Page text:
Shichimi Togarashi Blend
Makes 3/4 cup
Good For/Complements: grilled pork and chicken, oily fish, tempura, udon and soba noodles, as a table condiment
This blend is a popular Japanese mixture sometimes called seven-spice powder. The blend’s uniqueness is that the ingredients provide a layer of flavors as opposed to heat being the primary protagonist. It’s a fun mix because it isn’t pulverized into a fine powder, giving a textural element.
2 tablespoons sancho peppercorns
1 tablespoon red pepper flakes or 2 dried japonés chiles, if available
1 tablespoon dried orange peel
1 teaspoon grated black lime (optional)
2 teaspoons black sesame seeds, divided
2 teaspoons white sesame seeds, divided
1½ teaspoons ground ginger
1 sheet nori seaweed, flaked or shredded
2 teaspoons hemp seeds or poppy seeds
Recipe Tip: Check at your local Asian market for Sancho peppercorns or order them online. Citrus peel can be made by cutting the peel into thin slices and leaving them out in a dry, dark place for several days or by baking on low heat (150°F to 200°F) for 30 minutes to 1 hour.
Wasabi Mayonnaise Sauce
Makes 1/2 cup
Good For/Complements: burgers, dipping sauce for fries, chips, and wings, fatty fish, pork
Wasabi is a piquant addition to sauces and marinades. This mayonnaise sauce, courtesy of the incomparable actress Alfre Woodard, works as a fish marinade and adds a flavor punch to pork, steak, or tuna. Alfre’s note: “Wasabi in mayo and a squeeze of lemon changes the life of the spread.”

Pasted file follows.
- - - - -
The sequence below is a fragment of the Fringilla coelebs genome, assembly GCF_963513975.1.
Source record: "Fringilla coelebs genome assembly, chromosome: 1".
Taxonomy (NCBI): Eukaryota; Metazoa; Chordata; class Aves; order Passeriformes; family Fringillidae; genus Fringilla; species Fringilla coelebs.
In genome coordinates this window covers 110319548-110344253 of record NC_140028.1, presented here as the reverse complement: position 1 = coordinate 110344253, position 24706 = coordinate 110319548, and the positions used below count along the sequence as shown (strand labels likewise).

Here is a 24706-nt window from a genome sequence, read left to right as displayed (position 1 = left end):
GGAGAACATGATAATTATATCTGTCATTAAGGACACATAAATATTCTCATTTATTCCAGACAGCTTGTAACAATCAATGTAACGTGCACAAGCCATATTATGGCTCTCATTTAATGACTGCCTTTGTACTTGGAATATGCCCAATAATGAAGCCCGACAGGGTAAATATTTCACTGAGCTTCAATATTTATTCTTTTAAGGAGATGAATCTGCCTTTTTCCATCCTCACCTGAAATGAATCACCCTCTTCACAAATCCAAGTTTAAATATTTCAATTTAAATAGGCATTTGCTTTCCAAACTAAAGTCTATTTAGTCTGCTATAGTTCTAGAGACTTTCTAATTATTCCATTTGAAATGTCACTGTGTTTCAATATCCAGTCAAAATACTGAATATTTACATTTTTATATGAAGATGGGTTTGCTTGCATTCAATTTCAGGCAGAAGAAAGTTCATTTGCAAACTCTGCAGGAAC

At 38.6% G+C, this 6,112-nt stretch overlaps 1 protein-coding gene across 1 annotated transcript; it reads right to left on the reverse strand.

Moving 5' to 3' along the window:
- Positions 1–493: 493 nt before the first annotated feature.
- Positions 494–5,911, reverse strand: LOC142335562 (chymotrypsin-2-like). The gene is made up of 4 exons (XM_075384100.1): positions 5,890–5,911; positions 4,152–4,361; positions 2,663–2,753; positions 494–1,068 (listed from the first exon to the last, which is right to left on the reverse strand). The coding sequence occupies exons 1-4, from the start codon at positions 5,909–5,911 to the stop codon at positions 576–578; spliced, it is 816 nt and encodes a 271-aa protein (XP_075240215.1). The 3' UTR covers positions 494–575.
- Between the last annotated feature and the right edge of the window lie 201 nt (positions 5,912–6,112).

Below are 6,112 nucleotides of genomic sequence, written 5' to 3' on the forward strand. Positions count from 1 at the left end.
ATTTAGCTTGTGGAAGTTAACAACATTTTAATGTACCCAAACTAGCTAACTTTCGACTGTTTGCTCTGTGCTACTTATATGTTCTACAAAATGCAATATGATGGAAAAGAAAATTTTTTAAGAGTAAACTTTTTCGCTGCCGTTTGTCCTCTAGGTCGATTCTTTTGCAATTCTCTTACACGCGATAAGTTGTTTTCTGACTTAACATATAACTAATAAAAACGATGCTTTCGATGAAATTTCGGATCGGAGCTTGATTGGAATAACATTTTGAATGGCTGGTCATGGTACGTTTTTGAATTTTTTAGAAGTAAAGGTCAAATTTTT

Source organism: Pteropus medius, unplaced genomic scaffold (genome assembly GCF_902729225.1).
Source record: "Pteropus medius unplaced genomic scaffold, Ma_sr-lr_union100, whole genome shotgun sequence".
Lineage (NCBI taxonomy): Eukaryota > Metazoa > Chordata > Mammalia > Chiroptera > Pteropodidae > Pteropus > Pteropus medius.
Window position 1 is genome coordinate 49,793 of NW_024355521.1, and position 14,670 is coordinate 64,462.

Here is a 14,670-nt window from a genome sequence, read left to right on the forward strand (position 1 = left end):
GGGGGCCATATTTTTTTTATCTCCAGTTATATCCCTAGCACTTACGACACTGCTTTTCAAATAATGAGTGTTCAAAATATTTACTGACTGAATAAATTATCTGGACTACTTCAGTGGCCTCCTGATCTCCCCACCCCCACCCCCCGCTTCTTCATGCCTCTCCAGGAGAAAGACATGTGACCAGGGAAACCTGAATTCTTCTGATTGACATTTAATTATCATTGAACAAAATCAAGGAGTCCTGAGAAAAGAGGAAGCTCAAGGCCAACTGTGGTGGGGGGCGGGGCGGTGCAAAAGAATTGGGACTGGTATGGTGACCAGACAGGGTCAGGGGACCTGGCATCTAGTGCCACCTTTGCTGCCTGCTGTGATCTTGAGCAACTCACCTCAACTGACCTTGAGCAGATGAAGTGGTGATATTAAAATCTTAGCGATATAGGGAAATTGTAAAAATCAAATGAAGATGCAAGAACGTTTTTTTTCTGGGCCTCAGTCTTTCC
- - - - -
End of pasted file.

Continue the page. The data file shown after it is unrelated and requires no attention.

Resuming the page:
1 tablespoon water
1 tablespoon wasabi powder
4 tablespoons mayonnaise
1 tablespoon soy sauce
1 teaspoon freshly grated lemon zest
1 teaspoon sugar
1 teaspoon Shichimi Togarashi Blend
Freshly squeezed lemon juice
Recipe Tip: Swap out the mayonnaise for 2 tablespoons rice vinegar to make a saucy steak marinade. Wasabi paste doesn’t keep very long before it starts to lose flavor, so don’t hold on to it for too long. You can also add more wasabi for a stronger kick.
Wasabi Steak Sauce
Makes 1 cup
Good for/Complements: beef steak, chicken teriyaki, grilled fish
As Chef Kaz Ishikawa told me about how he orders wasabi and horseradish from Japan, where it grow along the cold mountain streams, all I could think about was eating his food. My mouth watering, he went on to describe the wasabi steak sauce he was thinking about contributing to this book. I’m so glad he did!
2 tablespoons red wine
4 teaspoons soy sauce
1 consommé cube dissolved in 2 ounces water
2 teaspoons mirin
2 teaspoons Wasabi Mayonnaise Sauce
1 tablespoon cornstarch
Whisk together the wine, soy sauce, consommé, mirin, and wasabi paste in a small saucepan. Place the saucepan over low heat and continue stirring while it heats. Right before the mixture boils, whisk in the cornstarch. You can adjust the sauce thickness according to your preference by continuing to cook the sauce until it reaches your desired consistency. The sauce is best used right away, but it can be refrigerated in an airtight container for up to 1 week.
Recipe Tip: I’ve wanted to learn how to better use wasabi and use it more often. As an experiential learner, sometimes it takes knowing a trusted ally to teach you a recipe. This is a good one to open that door.